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Cancer care concerns

Experts express fears that patients are not getting the best drugs
Many oncologists worry about whether they are giving the best treatment to their patients, according to an international survey of 1,062 doctors and patients carried out on behalf of AstraZeneca.

Doctors and patients from France, Germany, Italy, the UK and US were surveyed to evaluate the concept of trust between patient and doctor, and the extent to which it impacts on treatment decisions, compliance and intrinsic benefits. These included doctor job satisfaction, patient and doctor satisfaction with drugs and understanding the role of the doctor-patient relationship in making treatment decisions, as well as how to establish what communication issues there are between doctors and patients.

A high number (69.4 per cent) of oncologists, haematologists, gynaecologists and breast cancer surgeons, worried about whether they were giving the best treatment to their patients.

The survey concluded that doctors needed support and help with difficult consultations. Providing access to more efficacious treatments may lead to more positive outcomes for women with early breast cancer and, consequently, more positive conversations.

What this survey shows is that, while the well-being of patients is always our first priority, there is a significant need to support the doctors who regularly have to deliver bad, sad or difficult news, for example, about a breast cancer recurrence, said Professor Lesley

Fallowfield, co-author of the survey. Recurrence is devastating for the patient, so doctors must have access to better treatments. This will in turn reduce the frequency of negative conversations.

Fallowfield went on to suggest that doctors needed access to appropriate treatment choices, supported by greater clinical trial data and personal experience, as well as provision of better and earlier training on the importance of good communication and stronger support networks.

Effective treatments
Arimidex was stated as a good example of greater clinical trial data leading to better patient outcomes and more positive conversations between doctors and their patients.

Data from the Arimidex, tamoxifen, alone or in combination (ATAC) trial, which had a median of 68 months of follow-up, showed women treated with Arimidex had 26 per cent fewer recurrences, compared with those treated with tamoxifen.

As a result, Arimidex is replacing tamoxifen as the gold standard treatment in some countries for post-menopausal hormone receptor-positive early breast cancer. Consequently, not only are patients more likely to remain recurrence free, but those doctors who stated that the worst part of their job was informing women of a recurrence were likely to have more positive conversations with their patients.

Key findings

  • Patient involvement in treatment decisions:
  • 49 per cent of doctors believe that patients have sufficient information to be involved in treatment decisions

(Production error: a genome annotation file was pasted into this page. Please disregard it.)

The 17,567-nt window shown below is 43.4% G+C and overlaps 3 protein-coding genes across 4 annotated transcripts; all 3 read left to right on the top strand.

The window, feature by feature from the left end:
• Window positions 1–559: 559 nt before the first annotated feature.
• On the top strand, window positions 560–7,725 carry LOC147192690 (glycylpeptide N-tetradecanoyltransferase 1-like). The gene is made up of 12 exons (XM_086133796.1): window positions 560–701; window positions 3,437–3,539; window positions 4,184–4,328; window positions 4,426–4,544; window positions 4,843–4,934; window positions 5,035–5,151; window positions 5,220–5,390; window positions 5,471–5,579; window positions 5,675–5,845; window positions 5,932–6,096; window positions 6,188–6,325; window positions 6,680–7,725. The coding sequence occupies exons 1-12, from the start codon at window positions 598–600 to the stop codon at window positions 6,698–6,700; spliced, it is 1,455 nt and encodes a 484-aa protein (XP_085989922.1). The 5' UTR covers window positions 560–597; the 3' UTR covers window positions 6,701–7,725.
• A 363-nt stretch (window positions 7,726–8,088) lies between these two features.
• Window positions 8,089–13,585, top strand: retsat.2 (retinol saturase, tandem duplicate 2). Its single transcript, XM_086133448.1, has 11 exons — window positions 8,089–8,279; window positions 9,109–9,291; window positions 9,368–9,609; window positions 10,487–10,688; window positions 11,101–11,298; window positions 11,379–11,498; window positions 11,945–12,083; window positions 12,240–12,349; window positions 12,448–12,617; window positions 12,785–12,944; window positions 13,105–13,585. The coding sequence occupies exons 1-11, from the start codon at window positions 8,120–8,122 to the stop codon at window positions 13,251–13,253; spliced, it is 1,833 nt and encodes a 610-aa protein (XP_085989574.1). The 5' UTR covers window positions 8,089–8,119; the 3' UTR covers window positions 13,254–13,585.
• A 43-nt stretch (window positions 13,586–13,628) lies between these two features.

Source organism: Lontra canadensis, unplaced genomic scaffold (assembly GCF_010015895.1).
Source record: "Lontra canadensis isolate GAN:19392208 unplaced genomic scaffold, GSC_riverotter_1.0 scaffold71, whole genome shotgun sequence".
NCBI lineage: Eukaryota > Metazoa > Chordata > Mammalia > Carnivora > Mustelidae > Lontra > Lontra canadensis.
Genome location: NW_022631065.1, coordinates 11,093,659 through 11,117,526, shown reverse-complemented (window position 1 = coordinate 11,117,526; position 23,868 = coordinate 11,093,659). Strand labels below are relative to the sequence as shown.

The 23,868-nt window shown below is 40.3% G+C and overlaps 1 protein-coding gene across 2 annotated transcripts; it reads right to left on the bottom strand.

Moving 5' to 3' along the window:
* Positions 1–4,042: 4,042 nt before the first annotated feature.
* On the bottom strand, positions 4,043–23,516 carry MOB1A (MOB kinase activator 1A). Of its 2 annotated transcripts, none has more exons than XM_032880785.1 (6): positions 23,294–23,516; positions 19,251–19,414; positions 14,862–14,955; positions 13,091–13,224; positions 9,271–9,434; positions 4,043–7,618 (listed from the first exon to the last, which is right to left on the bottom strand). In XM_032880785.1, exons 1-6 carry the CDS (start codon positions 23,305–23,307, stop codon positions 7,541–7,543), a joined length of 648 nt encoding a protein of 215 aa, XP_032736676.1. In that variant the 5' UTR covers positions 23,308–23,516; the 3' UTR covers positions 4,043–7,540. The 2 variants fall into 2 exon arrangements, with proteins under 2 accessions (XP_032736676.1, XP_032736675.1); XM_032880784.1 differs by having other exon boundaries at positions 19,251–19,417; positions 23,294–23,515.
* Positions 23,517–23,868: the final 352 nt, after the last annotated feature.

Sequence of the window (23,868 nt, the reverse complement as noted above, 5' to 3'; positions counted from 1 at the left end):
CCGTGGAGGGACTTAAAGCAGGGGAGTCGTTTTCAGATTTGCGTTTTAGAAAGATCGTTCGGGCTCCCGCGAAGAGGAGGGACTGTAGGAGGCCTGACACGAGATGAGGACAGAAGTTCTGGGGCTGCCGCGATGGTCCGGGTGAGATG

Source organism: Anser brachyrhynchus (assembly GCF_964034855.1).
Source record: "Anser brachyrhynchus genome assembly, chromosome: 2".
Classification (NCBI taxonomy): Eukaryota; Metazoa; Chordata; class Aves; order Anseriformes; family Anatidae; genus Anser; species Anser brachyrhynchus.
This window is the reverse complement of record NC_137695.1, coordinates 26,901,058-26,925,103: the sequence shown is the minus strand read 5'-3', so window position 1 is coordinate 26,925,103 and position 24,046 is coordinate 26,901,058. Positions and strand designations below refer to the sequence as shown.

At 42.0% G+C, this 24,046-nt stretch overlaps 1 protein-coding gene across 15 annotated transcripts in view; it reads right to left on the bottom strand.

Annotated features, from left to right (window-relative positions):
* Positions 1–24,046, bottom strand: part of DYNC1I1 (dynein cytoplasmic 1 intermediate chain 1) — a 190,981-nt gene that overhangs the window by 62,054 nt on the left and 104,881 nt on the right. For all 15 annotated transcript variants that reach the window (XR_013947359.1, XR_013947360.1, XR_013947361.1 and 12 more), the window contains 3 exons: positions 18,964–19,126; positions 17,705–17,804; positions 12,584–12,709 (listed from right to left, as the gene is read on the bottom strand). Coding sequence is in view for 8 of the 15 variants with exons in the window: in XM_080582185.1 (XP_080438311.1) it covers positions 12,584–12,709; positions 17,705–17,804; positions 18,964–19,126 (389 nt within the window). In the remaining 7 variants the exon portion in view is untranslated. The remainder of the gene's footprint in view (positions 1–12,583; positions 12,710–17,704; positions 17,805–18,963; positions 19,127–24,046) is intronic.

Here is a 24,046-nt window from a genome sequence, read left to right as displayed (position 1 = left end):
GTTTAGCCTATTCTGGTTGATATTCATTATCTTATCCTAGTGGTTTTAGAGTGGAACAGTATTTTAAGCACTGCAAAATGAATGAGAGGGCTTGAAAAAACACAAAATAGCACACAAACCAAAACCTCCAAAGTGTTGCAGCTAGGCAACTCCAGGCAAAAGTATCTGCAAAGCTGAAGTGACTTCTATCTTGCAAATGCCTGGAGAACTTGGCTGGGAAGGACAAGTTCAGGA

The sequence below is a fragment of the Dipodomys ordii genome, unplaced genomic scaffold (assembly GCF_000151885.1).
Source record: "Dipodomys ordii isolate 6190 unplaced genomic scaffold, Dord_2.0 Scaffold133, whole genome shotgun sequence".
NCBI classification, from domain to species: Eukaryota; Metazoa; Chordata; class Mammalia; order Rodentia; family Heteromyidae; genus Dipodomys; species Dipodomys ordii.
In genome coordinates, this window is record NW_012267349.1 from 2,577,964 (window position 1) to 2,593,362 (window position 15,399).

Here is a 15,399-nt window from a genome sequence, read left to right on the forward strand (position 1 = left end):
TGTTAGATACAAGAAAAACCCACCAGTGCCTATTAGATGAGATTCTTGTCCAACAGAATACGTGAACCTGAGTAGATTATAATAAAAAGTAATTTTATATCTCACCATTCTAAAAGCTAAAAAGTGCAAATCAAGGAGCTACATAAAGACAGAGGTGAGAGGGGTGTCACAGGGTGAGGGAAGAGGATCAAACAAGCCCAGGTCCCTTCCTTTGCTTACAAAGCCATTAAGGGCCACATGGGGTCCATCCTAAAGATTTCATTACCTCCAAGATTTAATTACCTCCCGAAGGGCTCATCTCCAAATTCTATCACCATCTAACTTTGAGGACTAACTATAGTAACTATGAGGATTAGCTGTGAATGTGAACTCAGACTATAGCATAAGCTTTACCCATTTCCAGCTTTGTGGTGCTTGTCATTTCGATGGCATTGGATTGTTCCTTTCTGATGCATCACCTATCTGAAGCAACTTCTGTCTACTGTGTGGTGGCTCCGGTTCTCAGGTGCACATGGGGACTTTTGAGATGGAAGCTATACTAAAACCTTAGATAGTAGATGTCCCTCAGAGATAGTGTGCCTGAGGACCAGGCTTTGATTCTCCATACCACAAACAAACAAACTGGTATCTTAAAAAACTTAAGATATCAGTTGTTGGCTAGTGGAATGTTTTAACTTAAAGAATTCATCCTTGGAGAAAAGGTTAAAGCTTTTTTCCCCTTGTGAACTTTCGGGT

• 40 per cent of doctors reported involving patients in the treatment decision process, although an average of 79 per cent of patients said they were actively involved in decisions about their treatment
  • 51.4 per cent of patients said they were more likely to stay on their drug if they understood how and why it worked
  • 92.4 per cent of doctors cited clinical trial data as crucial for building trust in treatment decisions, while nearly 80 per cent believed that relationships with patients become more challenging if this data is not available.

    The nature of doctor-patient relationships:

  • 90 per cent of doctors believed that patients trust them to give the best treatment - 84.8 per cent of patients confirmed they did trust their doctor's decisions
  • 80.3 per cent of patients stated that this trust and confidence is a vital component of their care, while 71.5 per cent consider their doctor to be the key in helping them find the support and guidance they needed.
  • Personal and psychological impact of treating breast cancer:
  • 41.8 per cent of doctors felt that talks with patients about a recurrence of their cancer was the worst aspect of their job and 41.6 per cent considered it to be the most stressful
  • 62 per cent of doctors felt that telling a patient she remains distant recurrence-free was the best part of their job
  • A number of doctors also took worries about their patients who have recurred home with them (33.6 per cent), or worried about giving patients the best treatment for their condition (69.4 per cent).

    What do doctors want in order to help achieve more positive conversations?

  • 72.4 per cent of doctors said treatments that minimise recurrence resulted in more positive conversations with patients and 68.4 per cent thought this made their job less stressful.

  • 7th May 2008

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